Stress affects people in different ways. Many people don’t realize that muscle pain, headaches or weight gain may be linked to pressure at work, school or family strain.
A study by Sheldon Cohen, PhD, a psychology professor and stress researcher at Carnegie Mellon University, found that stress plays a role in human disease. Cohen found that stress either triggered or worsened symptoms of depression and cardiovascular disease and sped up the advancement of HIV/AIDS. In particular, he found that chronic stress (daily stress over a prolonged time) increases the risk of developing cardiovascular diseases.
It is unclear exactly how stress contributes to disease, but Cohen has two theories: first, people under stress may adopt poor lifestyle habits, such as overeating or using cigarettes, drugs or alcohol to “cope.” Such choices can lead to obesity and other addictions, which contribute to disease. Second, as mentioned, stress triggers the body to release different hormones into the bloodstream to regulate the immune system and other biological functions. When stress continues for weeks or months without relief, such hormones can negatively affect immune system function, making the body more vulnerable to disease.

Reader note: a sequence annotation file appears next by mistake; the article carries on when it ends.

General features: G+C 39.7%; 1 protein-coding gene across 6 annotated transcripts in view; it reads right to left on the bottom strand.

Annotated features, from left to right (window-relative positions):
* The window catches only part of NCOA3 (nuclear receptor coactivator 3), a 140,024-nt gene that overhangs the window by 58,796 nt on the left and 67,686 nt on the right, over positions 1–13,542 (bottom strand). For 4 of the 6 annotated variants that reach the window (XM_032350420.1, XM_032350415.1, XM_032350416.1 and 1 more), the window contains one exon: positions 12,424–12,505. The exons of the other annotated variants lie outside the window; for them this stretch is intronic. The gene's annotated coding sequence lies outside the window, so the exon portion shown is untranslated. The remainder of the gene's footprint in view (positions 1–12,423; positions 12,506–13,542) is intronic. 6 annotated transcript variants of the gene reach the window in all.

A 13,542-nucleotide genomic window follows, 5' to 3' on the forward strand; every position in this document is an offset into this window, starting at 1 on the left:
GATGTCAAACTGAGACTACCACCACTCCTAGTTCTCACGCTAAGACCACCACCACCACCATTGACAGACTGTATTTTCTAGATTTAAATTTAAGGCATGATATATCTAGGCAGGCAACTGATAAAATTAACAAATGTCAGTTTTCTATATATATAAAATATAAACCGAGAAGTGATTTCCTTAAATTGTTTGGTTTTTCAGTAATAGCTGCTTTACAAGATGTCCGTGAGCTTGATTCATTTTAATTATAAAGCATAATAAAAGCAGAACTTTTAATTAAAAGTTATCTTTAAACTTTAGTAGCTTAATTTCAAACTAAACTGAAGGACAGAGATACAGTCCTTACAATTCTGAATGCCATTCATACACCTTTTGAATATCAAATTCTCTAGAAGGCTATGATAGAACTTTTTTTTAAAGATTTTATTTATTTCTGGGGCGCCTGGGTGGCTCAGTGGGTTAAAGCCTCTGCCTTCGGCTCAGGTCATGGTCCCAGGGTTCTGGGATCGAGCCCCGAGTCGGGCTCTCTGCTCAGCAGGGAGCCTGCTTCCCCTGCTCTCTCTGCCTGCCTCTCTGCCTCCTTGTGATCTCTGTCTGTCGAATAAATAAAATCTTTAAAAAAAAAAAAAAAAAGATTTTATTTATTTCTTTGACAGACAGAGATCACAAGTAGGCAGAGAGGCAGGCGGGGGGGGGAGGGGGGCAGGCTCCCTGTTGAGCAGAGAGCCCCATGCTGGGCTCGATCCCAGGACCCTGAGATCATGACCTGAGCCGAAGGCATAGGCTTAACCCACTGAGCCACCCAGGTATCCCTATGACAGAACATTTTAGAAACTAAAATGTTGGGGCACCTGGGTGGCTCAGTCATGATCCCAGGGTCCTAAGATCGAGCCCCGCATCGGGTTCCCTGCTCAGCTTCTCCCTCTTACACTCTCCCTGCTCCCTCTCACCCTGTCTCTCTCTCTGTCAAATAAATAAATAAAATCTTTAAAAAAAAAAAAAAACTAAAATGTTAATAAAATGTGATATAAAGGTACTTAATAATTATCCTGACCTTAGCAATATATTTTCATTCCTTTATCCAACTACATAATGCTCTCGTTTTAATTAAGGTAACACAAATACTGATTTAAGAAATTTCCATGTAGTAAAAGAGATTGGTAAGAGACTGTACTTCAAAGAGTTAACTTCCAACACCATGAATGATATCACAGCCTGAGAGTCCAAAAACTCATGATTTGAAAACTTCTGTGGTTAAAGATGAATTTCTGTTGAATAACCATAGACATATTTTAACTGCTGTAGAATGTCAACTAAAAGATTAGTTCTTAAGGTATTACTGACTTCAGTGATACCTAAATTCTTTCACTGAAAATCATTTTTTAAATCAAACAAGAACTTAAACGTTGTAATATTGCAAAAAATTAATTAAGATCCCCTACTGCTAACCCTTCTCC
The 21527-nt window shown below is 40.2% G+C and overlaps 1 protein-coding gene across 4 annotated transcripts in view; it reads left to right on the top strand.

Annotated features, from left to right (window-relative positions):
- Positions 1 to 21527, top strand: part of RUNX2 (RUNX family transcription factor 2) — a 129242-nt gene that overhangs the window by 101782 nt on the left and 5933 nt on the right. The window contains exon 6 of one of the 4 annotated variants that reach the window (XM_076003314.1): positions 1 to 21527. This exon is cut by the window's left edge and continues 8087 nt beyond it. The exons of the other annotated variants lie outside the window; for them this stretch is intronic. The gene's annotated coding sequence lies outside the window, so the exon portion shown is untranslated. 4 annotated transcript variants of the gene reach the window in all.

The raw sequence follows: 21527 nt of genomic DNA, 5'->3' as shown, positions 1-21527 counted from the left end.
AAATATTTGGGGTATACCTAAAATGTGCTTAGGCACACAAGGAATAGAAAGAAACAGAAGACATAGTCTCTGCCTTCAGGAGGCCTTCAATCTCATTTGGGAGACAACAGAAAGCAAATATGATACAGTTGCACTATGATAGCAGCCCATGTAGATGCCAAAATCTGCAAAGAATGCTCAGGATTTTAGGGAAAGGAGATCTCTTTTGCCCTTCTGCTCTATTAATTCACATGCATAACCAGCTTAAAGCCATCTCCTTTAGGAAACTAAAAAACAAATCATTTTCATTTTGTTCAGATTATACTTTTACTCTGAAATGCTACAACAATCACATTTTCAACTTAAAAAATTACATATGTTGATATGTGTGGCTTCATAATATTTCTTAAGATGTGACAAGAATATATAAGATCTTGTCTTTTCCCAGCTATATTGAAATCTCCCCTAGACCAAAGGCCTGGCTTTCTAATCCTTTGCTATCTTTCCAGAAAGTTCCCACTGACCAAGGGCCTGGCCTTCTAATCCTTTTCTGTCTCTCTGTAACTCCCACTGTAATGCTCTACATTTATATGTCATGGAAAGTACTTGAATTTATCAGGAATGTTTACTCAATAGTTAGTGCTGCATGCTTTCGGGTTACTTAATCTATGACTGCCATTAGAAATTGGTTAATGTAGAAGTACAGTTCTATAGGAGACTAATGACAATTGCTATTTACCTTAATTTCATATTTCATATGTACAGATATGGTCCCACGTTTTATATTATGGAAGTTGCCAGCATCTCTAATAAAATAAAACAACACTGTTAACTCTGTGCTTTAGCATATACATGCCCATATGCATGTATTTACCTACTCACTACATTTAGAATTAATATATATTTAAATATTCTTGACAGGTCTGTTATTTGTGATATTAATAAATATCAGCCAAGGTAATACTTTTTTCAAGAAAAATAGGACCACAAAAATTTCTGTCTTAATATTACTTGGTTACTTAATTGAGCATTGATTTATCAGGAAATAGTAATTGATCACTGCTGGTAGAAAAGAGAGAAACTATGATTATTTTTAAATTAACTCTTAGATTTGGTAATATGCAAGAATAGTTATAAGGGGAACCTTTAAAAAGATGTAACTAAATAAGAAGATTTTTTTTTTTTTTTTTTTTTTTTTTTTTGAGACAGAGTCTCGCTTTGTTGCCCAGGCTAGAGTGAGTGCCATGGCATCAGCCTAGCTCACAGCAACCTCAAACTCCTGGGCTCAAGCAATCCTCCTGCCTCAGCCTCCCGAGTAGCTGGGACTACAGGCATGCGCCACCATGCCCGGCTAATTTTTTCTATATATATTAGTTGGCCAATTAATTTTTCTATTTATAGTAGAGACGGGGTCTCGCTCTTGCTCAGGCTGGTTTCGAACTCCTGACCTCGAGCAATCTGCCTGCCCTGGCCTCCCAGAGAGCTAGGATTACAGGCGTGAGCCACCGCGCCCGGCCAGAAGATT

If you’re experiencing any of the symptoms below and can’t quite figure out why, consider taking a second to reflect on your stress levels; recognizing and learning how to manage stress could be the key to relief. Additionally, if symptoms worsen, make sure to contact a physician for guidance.
Constant stress can impair the function of the adrenal glands (small glands located on top of the kidneys). The adrenal glands secrete various hormones, including stress hormones cortisol and adrenaline. Prolonged periods of stress can overstimulate the adrenal glands, making them unable to produce sufficient hormones to meet the body’s needs. This condition, known as adrenal fatigue, can lead to a variety of symptoms, including extreme fatigue, irritability, impaired immune function and difficulty concentrating.